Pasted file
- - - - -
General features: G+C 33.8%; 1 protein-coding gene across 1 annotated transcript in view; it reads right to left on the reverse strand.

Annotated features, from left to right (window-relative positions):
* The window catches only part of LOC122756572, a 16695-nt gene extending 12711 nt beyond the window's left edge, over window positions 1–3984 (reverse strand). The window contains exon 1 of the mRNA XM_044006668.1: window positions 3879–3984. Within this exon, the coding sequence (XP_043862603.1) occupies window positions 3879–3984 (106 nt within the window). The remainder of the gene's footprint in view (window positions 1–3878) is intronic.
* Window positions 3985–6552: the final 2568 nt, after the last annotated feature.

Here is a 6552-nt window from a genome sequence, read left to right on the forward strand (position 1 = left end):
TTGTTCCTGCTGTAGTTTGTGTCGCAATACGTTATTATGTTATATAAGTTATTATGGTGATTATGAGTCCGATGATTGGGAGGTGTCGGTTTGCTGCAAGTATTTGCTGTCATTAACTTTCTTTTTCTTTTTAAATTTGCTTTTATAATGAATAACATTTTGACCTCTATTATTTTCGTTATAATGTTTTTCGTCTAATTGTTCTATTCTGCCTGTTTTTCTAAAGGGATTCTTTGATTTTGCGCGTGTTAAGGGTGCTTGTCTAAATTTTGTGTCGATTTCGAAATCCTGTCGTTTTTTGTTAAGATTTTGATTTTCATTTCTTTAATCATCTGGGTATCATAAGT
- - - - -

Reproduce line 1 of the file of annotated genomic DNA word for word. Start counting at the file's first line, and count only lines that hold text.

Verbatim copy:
General features: G+C 33.8%; 1 protein-coding gene across 1 annotated transcript in view; it reads right to left on the reverse strand.